Family campaigns to stop the nuclear waste facility in Hawker

PHOTOGRAPHY: Adnyamathanha/Luritja woman Juanella McKenzie has been campaigning to stop the nuclear waste dump facility being built in Hawker.
PHOTOGRAPHY: Adnyamathanha/Luritja woman Juanella McKenzie has been campaigning to stop the nuclear waste dump facility being built in Hawker.

In the middle of the Bush just outside of Hawker, Michael Donovan captured these powerful images with nothing but a mobile phone.

The woman depicted is Juanella McKenzie, a proud Adnyamathanha/Luritja woman who is passionate about campaigning against the proposed Nuclear Waste Dump in outback South Australia.

Also featured in the series of photos are the couple’s daughters, who are being educated on the importance of protecting and preserving country. 

Michael’s work has since appeared on the Australian Photography website and his portfolio has been shortlisted for the 2018 Photographer of the Year competition in the People and Portrait category.

Although he has been interested in photography for a long time, Michael only began to take it seriously more recently.

“I was surprised at how good they turned out,” Michael said.

“Juenella is very culturally connected. Shes just got that fight in her to try and protect her country.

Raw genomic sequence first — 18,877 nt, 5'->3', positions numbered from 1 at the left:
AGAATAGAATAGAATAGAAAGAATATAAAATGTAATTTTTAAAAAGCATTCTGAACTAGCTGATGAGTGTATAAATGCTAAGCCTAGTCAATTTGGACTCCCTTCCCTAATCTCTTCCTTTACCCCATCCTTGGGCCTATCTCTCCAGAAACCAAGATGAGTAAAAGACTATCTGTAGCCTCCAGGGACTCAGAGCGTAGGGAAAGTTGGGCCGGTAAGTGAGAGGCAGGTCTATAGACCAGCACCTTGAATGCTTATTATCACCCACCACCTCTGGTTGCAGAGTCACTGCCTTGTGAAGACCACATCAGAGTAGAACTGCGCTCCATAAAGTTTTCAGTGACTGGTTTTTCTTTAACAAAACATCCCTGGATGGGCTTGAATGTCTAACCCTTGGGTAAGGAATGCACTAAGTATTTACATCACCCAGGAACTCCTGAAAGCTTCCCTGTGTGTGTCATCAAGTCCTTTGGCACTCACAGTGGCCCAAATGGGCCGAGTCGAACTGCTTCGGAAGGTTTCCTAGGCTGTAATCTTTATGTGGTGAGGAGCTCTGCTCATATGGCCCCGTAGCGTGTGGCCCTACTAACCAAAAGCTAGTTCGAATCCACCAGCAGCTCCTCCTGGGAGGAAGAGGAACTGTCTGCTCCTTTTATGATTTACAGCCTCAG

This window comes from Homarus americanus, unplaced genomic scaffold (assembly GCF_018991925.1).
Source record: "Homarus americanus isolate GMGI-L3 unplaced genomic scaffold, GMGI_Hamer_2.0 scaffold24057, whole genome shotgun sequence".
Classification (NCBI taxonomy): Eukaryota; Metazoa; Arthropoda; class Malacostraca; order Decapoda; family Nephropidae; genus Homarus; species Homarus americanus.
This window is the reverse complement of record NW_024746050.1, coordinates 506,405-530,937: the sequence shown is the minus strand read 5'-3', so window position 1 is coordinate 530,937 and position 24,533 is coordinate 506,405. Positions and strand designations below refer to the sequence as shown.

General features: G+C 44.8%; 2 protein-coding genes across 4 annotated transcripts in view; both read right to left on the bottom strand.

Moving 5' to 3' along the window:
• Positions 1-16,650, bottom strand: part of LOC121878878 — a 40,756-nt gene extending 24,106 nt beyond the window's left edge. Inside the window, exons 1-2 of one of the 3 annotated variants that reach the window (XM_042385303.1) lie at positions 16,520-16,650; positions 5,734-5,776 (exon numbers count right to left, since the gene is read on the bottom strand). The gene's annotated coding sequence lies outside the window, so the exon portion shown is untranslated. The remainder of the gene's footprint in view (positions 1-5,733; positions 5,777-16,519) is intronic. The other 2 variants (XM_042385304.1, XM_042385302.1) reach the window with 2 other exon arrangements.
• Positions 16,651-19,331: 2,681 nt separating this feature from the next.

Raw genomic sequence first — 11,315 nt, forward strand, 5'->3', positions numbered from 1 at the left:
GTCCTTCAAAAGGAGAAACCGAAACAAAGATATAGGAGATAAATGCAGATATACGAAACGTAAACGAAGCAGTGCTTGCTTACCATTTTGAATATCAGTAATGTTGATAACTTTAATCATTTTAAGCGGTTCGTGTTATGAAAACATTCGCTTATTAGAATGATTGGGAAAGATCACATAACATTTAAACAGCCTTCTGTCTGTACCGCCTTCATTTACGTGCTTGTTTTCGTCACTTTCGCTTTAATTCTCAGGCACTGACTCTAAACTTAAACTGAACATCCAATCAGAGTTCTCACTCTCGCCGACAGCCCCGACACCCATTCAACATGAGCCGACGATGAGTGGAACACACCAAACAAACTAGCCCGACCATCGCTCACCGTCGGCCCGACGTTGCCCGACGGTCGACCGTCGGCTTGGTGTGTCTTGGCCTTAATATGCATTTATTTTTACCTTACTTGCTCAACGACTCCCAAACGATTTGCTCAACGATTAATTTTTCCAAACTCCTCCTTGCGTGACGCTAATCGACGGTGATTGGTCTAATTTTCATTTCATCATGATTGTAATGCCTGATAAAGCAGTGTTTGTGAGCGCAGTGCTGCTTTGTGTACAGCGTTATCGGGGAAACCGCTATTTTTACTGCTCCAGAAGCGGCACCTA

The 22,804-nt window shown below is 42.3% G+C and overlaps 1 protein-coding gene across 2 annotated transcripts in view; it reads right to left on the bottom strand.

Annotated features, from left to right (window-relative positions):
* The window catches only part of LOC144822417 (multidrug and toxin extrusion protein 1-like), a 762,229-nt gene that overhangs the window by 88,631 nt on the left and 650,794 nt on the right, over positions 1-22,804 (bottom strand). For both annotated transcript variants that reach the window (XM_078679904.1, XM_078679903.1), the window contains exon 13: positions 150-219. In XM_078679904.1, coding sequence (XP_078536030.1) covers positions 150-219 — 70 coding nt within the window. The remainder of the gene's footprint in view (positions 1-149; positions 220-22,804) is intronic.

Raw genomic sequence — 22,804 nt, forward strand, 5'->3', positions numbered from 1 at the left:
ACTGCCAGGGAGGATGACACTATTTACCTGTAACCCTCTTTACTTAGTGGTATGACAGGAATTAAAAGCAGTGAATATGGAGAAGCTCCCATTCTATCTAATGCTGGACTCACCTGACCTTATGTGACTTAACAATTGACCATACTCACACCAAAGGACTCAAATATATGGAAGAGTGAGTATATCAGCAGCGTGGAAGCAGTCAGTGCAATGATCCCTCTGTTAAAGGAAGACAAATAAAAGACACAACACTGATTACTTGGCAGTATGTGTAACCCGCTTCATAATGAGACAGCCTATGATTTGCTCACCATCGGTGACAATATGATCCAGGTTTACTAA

“My main thing was just to capture that they are apart of the land. I wanted to make it look like they were actually coming out of it.”

The family took a trip from where they now live in New South Wales, to the Hooking Waterhole – or the Punga Pudinah in Adnyamathanha language.

The site is a sacred spot for Adnyamathanha women, a place where Juanella grew up and learned traditional Dreamtime stories and songs.

Juenella said the photoshoot was a chance to educate her daughters on the importance of self identity and belonging to country.

“I feel like it’s important our daughters are empowered as young girls to become empowered young women, strong in their roots,” she said.

“To see that sense of pride that the little ones felt was pretty special because our people are losing their way and to have that instilled in the kids now is really amazing.”

It was vital to Juenella and Michael that the setting was as traditional as possible to capture the significance of the waterhole and how meaningful it is to Adnyamathanha people.

Important cultural rituals are still practiced there today.

Juenella burned the kangaroo skin in the photo herself – it depicts a story of women coming together, sharing knowledge and building each other up.

The emu feather weave was also handmaid with feathers from her country and gumnuts from Michaels homeland.

“Our people are fighting to stop the nuclear waste dump being built in close vicinity to such a special place,” Juenella said.

“We hope these pictures bring awareness to the fact we have a thriving culture and we say no to a nuclear waste dump being built near our sacred site.”

Winners of the Australian Photography 2018 Photographer of the Year competition will be announced in February.